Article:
One of our objectives at XVA is to assist our players wishing to pursue volleyball scholarships. Success with the college recruiting process, beyond playing ability, involves understanding the steps, gathering the necessary collateral and gaining visibility with college coaches. Though we cannot guarantee scholarships, we can guarantee players will be well informed and have the necessary tools to navigate through the recruiting process by providing:
College coaches seminar
Promoting our players via our website and player profiles
Competing high-profile tournaments for exposure
Recruiting video services
Helpful links (see below)
FRESHMEN AND SOPHOMORES MUST:
Start planning NOW!
Work hard to get the best grades possible.
Take classes that match your high school’s NCAA List of Approved Core Courses. The NCAA Eligibility Center will only use approved core courses to certify your initial eligibility.
You can access and print your high school’s NCAA List of Approved Core Courses at www.eligibilitycenter.org and clicking “Resources” at the top of the screen.
At the beginning of your junior year, log on to the Eligibility Center Web site at: www.eligibilitycenter.org and register.
Register to take the ACT, SAT or both and use the Eligibility Center code “9999” as a score recipient.
Double check to make sure that you are taking courses that match your high school’s NCAA List of Approved Core Courses.
Request your high school guidance counselor send an official transcript to the Eligibility Center after completing your junior year.
Prior to registration for your senior year, check with your guidance counselor and the Eligibility Center to determine the number of core courses that need to be completed your senior year.
You may take the SAT and/or ACT as often as necessary. The Eligibility Center will use the best scores from each section of the SAT or ACT to determine your best cumulative score.
Continue to take core courses.
Check to make sure that you are taking courses that match your high school’s NCAA List of Approved Core Courses.
Review your amateurism questionnaire responses and request final amateurism certification beginning April 1 (for fall enrollees) or October 1 (for spring enrollees).
Continue to earn the best grades possible.
Graduate on time (in eight academic semesters). If you fall behind, use summer school sessions prior to graduation to catch up.
After graduation, ask your high school guidance counselor to send your final transcript to the Eligibility Center with proof of graduation.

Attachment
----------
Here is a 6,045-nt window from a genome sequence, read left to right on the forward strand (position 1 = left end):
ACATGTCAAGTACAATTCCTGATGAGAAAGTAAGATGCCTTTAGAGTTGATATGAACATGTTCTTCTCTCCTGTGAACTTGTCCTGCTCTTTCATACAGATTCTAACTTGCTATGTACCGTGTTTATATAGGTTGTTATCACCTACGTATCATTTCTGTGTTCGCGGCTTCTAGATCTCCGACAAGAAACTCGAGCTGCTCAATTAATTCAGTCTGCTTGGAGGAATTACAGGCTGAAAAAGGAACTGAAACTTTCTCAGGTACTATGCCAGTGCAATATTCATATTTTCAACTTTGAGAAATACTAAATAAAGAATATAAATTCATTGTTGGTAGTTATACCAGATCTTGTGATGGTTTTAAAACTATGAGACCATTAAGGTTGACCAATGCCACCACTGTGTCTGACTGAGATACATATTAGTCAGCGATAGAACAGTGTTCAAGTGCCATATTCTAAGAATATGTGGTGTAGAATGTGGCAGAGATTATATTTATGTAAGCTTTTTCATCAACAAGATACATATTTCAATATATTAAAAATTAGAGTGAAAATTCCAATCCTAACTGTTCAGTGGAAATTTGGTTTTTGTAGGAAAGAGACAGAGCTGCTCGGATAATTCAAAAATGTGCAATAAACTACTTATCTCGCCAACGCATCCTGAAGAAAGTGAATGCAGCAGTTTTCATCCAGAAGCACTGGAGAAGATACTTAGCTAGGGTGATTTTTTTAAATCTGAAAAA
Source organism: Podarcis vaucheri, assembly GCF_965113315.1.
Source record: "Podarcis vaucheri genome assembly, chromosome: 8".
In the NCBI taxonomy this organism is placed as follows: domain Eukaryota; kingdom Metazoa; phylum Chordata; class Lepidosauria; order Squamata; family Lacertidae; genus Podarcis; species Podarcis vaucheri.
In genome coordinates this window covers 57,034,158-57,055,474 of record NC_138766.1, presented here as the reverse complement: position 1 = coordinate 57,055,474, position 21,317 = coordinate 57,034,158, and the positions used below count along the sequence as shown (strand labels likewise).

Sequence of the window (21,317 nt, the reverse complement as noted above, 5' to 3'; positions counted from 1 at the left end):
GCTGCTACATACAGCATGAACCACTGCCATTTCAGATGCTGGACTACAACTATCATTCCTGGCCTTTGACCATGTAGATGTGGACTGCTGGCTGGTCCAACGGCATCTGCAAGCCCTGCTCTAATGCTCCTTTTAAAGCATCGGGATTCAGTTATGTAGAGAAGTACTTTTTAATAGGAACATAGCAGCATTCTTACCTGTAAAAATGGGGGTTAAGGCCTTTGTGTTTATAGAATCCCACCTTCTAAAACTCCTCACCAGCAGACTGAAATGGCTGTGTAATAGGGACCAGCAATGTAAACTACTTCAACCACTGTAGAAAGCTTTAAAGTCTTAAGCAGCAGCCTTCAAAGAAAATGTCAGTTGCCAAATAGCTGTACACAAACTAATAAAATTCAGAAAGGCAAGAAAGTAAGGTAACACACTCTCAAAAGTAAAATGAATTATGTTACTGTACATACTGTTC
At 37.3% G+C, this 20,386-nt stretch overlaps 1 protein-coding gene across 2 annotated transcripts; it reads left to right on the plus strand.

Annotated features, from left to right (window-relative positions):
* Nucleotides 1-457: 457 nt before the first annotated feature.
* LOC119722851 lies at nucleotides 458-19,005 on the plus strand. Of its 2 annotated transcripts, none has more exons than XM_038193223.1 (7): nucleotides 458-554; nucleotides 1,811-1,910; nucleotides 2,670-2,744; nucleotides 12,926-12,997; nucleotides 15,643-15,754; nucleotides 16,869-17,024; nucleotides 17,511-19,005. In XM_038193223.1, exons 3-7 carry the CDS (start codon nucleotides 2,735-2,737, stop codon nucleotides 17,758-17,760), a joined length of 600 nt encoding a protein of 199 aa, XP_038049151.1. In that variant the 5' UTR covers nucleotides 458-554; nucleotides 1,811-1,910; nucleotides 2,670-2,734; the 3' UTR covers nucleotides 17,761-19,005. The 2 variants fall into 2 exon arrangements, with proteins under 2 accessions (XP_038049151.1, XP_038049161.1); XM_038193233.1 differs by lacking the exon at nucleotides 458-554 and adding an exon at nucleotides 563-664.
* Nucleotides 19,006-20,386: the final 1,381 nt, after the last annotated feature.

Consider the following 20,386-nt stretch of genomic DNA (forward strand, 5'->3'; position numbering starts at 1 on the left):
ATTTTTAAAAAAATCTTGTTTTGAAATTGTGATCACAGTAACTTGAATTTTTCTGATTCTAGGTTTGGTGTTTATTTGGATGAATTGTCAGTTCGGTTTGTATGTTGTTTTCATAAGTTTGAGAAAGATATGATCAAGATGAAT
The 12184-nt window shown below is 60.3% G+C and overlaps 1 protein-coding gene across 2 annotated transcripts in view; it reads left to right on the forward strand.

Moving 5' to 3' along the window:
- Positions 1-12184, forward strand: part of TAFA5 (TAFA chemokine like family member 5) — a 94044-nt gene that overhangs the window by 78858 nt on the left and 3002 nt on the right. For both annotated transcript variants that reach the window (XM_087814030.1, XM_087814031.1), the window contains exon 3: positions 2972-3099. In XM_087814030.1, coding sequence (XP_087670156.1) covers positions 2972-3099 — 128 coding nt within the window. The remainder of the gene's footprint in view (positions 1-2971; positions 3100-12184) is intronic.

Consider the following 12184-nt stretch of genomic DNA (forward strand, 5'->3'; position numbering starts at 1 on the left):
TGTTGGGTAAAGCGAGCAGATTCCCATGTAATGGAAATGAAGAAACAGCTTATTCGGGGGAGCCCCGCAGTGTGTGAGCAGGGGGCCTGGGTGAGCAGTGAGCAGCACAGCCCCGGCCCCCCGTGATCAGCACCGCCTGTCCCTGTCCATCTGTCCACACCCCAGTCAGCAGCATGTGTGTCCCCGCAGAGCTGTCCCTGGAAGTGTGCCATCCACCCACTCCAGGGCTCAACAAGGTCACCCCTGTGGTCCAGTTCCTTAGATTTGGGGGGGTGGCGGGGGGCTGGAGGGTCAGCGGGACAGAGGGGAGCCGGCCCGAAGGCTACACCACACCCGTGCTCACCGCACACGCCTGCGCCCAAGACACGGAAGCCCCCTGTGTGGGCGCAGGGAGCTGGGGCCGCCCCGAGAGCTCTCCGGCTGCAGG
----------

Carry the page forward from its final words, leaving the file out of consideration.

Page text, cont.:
HELPFUL RECRUITING LINKS
NCAA DI Recruiting Chart
NCAA Recruiting Calendar
NCAA DII Recruiting Guide
Want to Play College Volleyball?
About D1 Volleyball
About DII Volleyball
About DIII Volleyball
Path to the Student-Athlete Experience
NCAA Freshman Eligibility Standards Quick Reference Sheet
TIPS from a Parent
For those of you who are looking to play volleyball in college, one of our parents sat in on a college coaches panel at a tournament and collected the below filming tips directly from the coaches. The goal is to make it as easy as possible for a college coach to assess your daughter's skills.
College Coach Video Tips:
Film full body, full movement, continuous footage of full points – don’t just send good serves, hits or digs
Coaches are looking for how the player interacts with teammates; recovers from mistakes, attacks the ball and court awareness.
Film from a fixed position, don't follow player and film from behind whenever possible
Share five minutes of a set, looking for how a player is on the court/game
Open with a couple of good hits, one or two serves is enough followed by a whole or partial set
Do not add an arrow/circle to follow player, just include jersey number
No music in the background
If using a YouTube video of a full game, you can include a start time in the link by following this instructions: https://www.lifewire.com/youtube-link-to-specific-time-3486675
Rather than five minutes from a set, we created two five-minute videos of complete points. One was hitting and serving and the other was passing and digging. In hindsight, we should have included blocking. We had a couple of coaches request a full game after viewing highlights. The full game should be just the full points, no timeouts or questioning calls. To make this easier, I added a remote shutter release to my camera and started/stopped at the start/end of each point. I then stitched them together using basic video editing software.
Videos were uploaded to YouTube and set to Unlisted. Unlisted is a setting that stops your video from being included in search results and only those with the link can view it. You can share the link with anyone, even those who do not have a YouTube account. We emailed coaches directly and included links to her YouTube videos and a link to her Fieldlevel profile. We also filled out the recruitment forms on each college athletics websites. Our approach resulted in several phone calls with coaches.